# Multilevel preconditioning of stabilized unfitted finite element discretizations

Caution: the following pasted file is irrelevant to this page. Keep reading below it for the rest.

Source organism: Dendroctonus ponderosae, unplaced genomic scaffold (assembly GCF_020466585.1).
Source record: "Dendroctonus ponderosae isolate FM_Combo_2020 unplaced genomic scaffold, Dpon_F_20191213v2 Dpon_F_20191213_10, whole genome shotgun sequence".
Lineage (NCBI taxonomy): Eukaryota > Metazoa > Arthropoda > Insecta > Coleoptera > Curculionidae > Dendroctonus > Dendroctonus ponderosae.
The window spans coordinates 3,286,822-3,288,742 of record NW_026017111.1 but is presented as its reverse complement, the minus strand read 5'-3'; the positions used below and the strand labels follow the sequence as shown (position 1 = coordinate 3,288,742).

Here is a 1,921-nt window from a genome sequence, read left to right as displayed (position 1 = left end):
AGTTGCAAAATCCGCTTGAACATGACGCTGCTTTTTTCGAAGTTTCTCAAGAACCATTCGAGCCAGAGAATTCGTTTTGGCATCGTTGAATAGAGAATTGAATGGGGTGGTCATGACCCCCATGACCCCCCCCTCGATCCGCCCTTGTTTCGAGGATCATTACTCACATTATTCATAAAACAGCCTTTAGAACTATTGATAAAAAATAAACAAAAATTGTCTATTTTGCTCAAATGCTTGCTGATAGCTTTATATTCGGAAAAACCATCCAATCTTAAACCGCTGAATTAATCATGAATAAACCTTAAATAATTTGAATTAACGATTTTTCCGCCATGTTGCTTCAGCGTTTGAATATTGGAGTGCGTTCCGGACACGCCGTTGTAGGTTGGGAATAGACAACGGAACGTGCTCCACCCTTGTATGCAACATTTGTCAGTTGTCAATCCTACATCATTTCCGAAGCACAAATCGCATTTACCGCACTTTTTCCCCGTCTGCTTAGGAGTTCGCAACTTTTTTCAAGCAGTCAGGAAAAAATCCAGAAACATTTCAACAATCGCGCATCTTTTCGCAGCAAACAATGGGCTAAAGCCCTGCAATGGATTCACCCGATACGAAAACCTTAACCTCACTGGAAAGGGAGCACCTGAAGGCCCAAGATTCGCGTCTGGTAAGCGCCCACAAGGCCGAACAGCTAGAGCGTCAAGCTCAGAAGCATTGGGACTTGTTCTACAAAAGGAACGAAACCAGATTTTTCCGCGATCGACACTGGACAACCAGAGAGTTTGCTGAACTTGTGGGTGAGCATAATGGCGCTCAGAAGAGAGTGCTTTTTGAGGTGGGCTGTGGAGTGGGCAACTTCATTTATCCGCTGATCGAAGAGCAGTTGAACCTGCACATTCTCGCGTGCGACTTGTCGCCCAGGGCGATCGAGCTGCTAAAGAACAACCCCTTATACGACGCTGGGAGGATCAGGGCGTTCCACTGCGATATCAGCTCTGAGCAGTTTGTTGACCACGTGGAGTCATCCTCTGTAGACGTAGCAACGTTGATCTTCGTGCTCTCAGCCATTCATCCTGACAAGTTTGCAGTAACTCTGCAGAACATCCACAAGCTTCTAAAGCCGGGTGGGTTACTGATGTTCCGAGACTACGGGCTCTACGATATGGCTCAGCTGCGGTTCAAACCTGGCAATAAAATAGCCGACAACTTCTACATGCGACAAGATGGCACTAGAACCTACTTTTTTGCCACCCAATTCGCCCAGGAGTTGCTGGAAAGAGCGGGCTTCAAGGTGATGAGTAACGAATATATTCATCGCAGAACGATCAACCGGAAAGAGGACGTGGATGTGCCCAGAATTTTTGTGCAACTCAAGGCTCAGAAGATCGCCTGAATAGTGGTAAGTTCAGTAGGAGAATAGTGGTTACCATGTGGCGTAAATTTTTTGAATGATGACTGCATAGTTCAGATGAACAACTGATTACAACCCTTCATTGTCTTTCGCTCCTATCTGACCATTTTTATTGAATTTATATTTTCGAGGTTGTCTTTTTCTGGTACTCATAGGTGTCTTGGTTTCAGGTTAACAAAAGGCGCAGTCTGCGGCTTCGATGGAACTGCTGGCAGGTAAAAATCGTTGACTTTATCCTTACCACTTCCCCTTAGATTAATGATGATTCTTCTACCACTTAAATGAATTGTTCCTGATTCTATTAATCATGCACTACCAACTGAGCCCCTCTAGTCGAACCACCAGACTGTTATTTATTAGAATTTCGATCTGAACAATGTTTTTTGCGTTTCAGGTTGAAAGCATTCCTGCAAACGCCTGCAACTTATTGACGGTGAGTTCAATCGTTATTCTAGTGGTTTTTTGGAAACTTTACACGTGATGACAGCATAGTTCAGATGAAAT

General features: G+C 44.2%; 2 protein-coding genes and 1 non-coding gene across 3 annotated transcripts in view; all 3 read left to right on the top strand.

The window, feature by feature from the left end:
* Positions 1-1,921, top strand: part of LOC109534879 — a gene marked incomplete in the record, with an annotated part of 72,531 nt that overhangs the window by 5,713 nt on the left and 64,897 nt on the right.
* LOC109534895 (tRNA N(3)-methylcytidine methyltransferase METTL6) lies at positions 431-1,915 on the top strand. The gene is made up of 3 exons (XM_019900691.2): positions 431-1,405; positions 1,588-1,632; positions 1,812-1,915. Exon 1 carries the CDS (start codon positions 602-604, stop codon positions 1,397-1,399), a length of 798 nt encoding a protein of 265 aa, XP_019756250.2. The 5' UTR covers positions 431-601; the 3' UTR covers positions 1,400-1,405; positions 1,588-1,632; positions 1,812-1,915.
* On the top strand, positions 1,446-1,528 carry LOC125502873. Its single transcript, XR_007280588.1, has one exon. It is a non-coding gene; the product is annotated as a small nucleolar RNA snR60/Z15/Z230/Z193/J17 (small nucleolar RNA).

In this thesis new methods for the iterative solution of interface problems are presented. Two problem classes are considered: the Poisson interface problem and the Stokes interface problem. These are model problems for mass transport and hydrodynamics in a two-phase flow system. For realistic simulations of these systems one typically has to deal with an evolving interface. In this work we only consider quasi-stationary problems with a \emph{stationary} interface. To mimic the setting of a realistic problem we use the level set method for the interface description. In that setting the mesh is \emph{not} aligned to the interface. Additionally, the model problems exhibit discontinuities in the solution across the interface, when the material coefficients are discontinuous or (for the Stokes case) a surface tension force is applied. When applying an iterative solver to these model problems, critical parameters are the mesh size, location of the interface and large contrast in material coefficients. \\ \noindentA stable and accurate discretization is an essential basis for designing a robust iterative solver. To approximate discontinuities within mesh elements we use an unfitted finite element method. The interface conditions, however, are not part of the solution space. Therefore, we use a Nitsche technique to weakly impose those conditions. Within Nitsche's method one has some freedom in the choice of averaging weights. We choose those weights such that we obtain robustness with respect to large contrast in material parameters. To obtain robustness with respect to the location of the interface, we use a ghost penalty stabilization technique. In case of the Stokes problem, the stability of the method depends on the pair of spaces used for velocity and pressure. We use a $\cP_2$--$\cP_1$ Taylor-Hood pair, which is stable for fitted finite element methods, and apply an additional ghost penalty term for the pressure to obtain robustness in the unfitted case. Typically, a higher order accuracy of the discretization is limited by a piecewise linear approximation of the interface. To gain a higher order geometry approximation we use an isoparametric mapping. We analyze the stability properties of the discretizations for both model problems and demonstrate these by numerical experiments. Furthermore, we provide discretization error bounds for the Poisson interface problem and study their dependence on material coefficients. Numerical experiments confirm the theoretical findings and show optimal order convergence for both model problems. \\\noindentFor the Poisson interface problem, we develop a new multigrid method. Transfer operators for the unfitted finite element spaces on different levels are designed, which are robust with respect to the location of the interface. Furthermore, an interface smoother is developed to yield robustness with respect to discontinuous material coefficients. We present a convergence analysis for this method, which provides a bound that is independent of the mesh size and the location of the interface. Numerical experiments show robustness of the method with respect to mesh size, location of the interface and contrast in material coefficients. The method is extended to higher order discretizations using a two-grid approach. \\\noindentFor the Stokes interface problem we use a Cahout-Chabard-type Schur complement preconditioner, which consists of the solution of a scaled mass and Poisson problem on the pressure space. For preconditioning of the Poisson part we can use the coefficient robust discretization introduced previously, for which the new multigrid method can be applied. Also appropriate boundary conditions for the preconditioner are discussed. The velocity block discretization is designed such that it has the same structure as a vector valued Poisson interface problem and therefore the higher order multigrid method can be applied. Numerical experiments illustrate the robustness of the proposed preconditioner with respect to mesh size, location of the interface and contrast in material coefficients. \\\noindentThe aforementioned methods have been implemented partially in the \texttt{DROPS} software package, as well as in the \texttt{ngsxfem} package as an add-on to the \texttt{ngsolve} software package.